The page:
The creatures chattered amongst themselves, gesturing towards Jeb and at the back of the barn. Their clicking sounds sent shivers up Jeb’s spine. His feet were frozen in place. His initial state of fear tried to move him out of there, but his feet, like his voice, wouldn’t respond to the direction of his brain.

Suddenly, one of the small green creatures rushed to Jeb’s side. He instantly felt a sharp pain shoot up his leg where the thing grabbed him. A sensation of instant electric agony followed, dropping him to the ground in wild convulsions. The little green creatures surrounded him and with a quick motion, they lifted him off the ground, carrying him like on a stretcher to the farthest wall of the barn where one of the things gestured earlier.

Jeb could still see, though his ability to move or talk was blocked by the touch of the creature. They laid him down in a pool of warm liquid. He tried turning his head but it didn’t move. One of the creatures leaned in and stared directly in Jeb’s eyes. He wanted to scream, but the touch stifled it. Fear raced through him. I don’t wanna die! Pa, help me! Jeb screamed in his head. The creatures lifted him up so he was standing again. The moment they did, he wished they hadn’t.

Laying on the dirt floor in front of him was the spent carcass of Pa. It looked like all the blood had been removed, revealing a heap of skin, bones, and spent muscle. His head was split right down the middle, and his brain was partially removed. He heard the chattering rise up again, but then something changed. They sounded…human.

“Great job Ervina! You did well,” he heard one of the creatures say. “You’ve passed your exam, you brought the human to us, and now you graduate with honors.” A loud cry rose up from the creatures deafening Jeb. They clapped their small stubby-fingered hands. One of the creatures stepped in front of Jeb, his sickly green skin stretched taught over his small frame. Its large black eyes looked up at Jeb, blinking slowly.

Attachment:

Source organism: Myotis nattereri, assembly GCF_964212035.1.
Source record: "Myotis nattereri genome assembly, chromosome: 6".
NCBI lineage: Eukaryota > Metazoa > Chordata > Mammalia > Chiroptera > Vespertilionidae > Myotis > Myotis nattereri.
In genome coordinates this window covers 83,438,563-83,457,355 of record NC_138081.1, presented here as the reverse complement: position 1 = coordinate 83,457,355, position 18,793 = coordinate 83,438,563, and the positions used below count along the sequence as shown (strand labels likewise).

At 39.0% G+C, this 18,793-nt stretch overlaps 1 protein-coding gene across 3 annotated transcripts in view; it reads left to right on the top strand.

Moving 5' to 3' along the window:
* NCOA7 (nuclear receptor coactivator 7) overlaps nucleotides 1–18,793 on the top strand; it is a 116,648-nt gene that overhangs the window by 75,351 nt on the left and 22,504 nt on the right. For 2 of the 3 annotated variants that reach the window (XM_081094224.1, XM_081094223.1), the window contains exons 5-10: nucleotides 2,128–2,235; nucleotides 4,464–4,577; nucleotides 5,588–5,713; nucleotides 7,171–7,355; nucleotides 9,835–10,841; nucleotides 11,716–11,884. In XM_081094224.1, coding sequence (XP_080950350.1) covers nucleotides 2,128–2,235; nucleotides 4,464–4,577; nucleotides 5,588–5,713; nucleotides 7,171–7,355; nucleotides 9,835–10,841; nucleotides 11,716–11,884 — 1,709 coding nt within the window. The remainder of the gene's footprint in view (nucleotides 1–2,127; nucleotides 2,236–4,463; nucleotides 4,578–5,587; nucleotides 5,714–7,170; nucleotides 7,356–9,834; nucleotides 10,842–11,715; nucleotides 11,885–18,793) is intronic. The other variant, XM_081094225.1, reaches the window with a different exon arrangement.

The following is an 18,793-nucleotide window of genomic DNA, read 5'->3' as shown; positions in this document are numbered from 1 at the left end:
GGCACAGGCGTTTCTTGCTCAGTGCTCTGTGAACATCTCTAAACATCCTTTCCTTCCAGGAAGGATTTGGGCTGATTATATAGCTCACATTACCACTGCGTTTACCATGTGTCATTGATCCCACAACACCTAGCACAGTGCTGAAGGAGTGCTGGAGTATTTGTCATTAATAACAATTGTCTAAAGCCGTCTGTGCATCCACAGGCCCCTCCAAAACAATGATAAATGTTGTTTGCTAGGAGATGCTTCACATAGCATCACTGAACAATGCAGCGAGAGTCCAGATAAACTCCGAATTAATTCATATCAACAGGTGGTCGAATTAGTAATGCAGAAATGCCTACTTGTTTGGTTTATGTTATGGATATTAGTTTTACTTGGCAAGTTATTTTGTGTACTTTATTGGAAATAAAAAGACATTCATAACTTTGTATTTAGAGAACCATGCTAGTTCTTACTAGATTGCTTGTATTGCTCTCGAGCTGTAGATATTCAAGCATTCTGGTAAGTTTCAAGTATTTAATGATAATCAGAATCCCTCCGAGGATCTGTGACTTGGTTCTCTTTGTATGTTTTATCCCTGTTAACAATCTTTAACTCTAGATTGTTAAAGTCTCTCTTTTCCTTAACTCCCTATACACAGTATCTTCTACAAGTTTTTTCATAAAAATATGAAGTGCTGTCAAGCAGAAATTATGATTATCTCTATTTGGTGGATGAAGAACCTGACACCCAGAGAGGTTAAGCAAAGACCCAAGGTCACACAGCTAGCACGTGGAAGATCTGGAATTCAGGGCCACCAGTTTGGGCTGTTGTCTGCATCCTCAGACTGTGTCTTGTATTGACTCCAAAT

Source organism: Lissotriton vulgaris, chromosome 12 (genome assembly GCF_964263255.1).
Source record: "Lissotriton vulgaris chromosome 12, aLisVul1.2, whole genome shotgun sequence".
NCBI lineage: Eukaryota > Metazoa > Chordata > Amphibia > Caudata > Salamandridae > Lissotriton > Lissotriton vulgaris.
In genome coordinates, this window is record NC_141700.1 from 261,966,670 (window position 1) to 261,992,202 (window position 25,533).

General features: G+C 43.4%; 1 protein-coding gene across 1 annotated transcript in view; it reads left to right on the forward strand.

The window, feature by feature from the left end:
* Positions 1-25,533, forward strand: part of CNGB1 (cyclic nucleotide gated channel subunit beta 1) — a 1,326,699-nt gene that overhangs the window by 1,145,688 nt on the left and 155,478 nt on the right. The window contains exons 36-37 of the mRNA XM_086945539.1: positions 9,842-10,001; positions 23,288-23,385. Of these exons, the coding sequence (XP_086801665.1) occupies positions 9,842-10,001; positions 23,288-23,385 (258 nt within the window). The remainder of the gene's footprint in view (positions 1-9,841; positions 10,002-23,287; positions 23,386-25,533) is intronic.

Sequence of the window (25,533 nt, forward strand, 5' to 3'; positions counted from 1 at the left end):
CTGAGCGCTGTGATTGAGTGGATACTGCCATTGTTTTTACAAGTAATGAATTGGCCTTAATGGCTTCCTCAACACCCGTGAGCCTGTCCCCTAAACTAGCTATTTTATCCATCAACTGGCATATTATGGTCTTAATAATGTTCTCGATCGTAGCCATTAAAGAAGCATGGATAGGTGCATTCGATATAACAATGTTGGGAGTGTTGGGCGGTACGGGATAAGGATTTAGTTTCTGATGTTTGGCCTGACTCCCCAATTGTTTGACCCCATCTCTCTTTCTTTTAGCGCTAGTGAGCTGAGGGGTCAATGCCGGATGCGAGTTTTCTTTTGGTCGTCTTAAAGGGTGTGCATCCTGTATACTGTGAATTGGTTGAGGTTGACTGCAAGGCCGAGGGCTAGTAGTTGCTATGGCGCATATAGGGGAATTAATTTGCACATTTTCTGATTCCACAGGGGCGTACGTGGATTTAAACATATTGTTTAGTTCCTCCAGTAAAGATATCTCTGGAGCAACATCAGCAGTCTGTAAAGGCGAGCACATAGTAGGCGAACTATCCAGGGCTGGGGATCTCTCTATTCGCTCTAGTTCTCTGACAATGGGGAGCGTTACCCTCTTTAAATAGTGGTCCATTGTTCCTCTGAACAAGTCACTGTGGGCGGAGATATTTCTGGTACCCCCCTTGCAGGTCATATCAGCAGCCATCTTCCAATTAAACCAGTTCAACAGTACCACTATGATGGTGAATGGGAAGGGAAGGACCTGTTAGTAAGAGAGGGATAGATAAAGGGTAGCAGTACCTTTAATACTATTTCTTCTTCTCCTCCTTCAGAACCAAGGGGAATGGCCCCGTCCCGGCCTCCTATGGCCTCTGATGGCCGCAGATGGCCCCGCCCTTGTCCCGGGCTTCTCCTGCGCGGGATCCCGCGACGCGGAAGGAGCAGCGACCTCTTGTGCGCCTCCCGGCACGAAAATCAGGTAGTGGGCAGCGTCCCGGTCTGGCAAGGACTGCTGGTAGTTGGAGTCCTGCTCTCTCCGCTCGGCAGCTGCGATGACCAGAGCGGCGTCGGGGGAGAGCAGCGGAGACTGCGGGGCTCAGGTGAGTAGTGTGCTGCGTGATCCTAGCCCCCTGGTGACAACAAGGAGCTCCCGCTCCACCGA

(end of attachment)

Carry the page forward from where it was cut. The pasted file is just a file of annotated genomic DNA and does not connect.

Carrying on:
“Graduate! Graduate!” it said in clear English.

“Yes Ervina, you graduate. Now…claim your reward.”

The creature in front of Jeb stuck out its finger, piercing Jeb’s side just below his ribs. Blood started oozing out and the creature latched on to the wound with its small mouth. Jeb felt his blood draining from his body.

“Graduate!” he heard again before his world went dark.

2 thoughts on “Short Story: Jeb and the Barn

  1. Well, Jason, thanks for the twitter follow…it’s how I landed here reading your blog this morning. I had to leave a comment on this story, because it could quite eerily be one of the many nightmares I get when overwhelmed with the rigors of graduate school. You had it all summed up here in this story, the desolate landscape, the quest, the discovery, the fear, and the mantra of “graduate” haunting me when feel I can no longer keep up with school and work! Yes, someday I’ll hear, “Yes, you graduate. Now…claim your reward.”…but hopefully to the benefit of my fellow carbon life forms. 😮

    From just another WordPress writer. 🙂

    Liked by 1 person

    1. Ha! I’m glad you enjoyed it and it meant something to you. I appreciate the kind words. Good luck with grad school. I’ve been there, and it’s tough.

      Liked by 1 person